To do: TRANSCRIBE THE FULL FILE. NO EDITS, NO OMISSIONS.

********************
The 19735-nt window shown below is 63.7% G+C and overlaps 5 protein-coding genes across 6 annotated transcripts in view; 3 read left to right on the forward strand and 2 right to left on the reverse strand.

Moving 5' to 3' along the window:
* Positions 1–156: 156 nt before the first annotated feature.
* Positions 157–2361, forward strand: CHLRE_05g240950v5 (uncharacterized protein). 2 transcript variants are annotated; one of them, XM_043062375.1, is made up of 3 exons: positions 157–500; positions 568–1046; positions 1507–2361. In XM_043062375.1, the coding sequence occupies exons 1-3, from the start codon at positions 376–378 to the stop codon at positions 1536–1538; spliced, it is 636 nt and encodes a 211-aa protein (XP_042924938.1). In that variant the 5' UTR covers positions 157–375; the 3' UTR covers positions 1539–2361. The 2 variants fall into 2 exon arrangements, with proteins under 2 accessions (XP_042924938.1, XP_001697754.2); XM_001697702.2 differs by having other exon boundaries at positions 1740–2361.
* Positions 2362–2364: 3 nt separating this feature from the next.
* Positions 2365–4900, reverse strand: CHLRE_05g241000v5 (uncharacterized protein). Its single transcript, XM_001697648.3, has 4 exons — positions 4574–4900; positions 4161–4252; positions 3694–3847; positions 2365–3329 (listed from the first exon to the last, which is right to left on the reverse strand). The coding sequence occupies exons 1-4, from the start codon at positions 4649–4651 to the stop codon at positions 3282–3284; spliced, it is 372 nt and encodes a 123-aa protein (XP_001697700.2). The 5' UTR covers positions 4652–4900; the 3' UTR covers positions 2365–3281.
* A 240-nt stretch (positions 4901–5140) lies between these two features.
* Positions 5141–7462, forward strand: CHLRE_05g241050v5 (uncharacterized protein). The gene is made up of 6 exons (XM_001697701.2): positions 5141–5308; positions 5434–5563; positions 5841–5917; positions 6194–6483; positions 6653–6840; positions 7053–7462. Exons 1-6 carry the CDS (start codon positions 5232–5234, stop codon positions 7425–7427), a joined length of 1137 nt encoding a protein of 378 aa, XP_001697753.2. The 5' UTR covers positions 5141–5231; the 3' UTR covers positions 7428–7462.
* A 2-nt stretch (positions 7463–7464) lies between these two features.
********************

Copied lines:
The 19735-nt window shown below is 63.7% G+C and overlaps 5 protein-coding genes across 6 annotated transcripts in view; 3 read left to right on the forward strand and 2 right to left on the reverse strand.

Moving 5' to 3' along the window:
* Positions 1–156: 156 nt before the first annotated feature.
* Positions 157–2361, forward strand: CHLRE_05g240950v5 (uncharacterized protein). 2 transcript variants are annotated; one of them, XM_043062375.1, is made up of 3 exons: positions 157–500; positions 568–1046; positions 1507–2361. In XM_043062375.1, the coding sequence occupies exons 1-3, from the start codon at positions 376–378 to the stop codon at positions 1536–1538; spliced, it is 636 nt and encodes a 211-aa protein (XP_042924938.1). In that variant the 5' UTR covers positions 157–375; the 3' UTR covers positions 1539–2361. The 2 variants fall into 2 exon arrangements, with proteins under 2 accessions (XP_042924938.1, XP_001697754.2); XM_001697702.2 differs by having other exon boundaries at positions 1740–2361.
* Positions 2362–2364: 3 nt separating this feature from the next.
* Positions 2365–4900, reverse strand: CHLRE_05g241000v5 (uncharacterized protein). Its single transcript, XM_001697648.3, has 4 exons — positions 4574–4900; positions 4161–4252; positions 3694–3847; positions 2365–3329 (listed from the first exon to the last, which is right to left on the reverse strand). The coding sequence occupies exons 1-4, from the start codon at positions 4649–4651 to the stop codon at positions 3282–3284; spliced, it is 372 nt and encodes a 123-aa protein (XP_001697700.2). The 5' UTR covers positions 4652–4900; the 3' UTR covers positions 2365–3281.
* A 240-nt stretch (positions 4901–5140) lies between these two features.
* Positions 5141–7462, forward strand: CHLRE_05g241050v5 (uncharacterized protein). The gene is made up of 6 exons (XM_001697701.2): positions 5141–5308; positions 5434–5563; positions 5841–5917; positions 6194–6483; positions 6653–6840; positions 7053–7462. Exons 1-6 carry the CDS (start codon positions 5232–5234, stop codon positions 7425–7427), a joined length of 1137 nt encoding a protein of 378 aa, XP_001697753.2. The 5' UTR covers positions 5141–5231; the 3' UTR covers positions 7428–7462.
* A 2-nt stretch (positions 7463–7464) lies between these two features.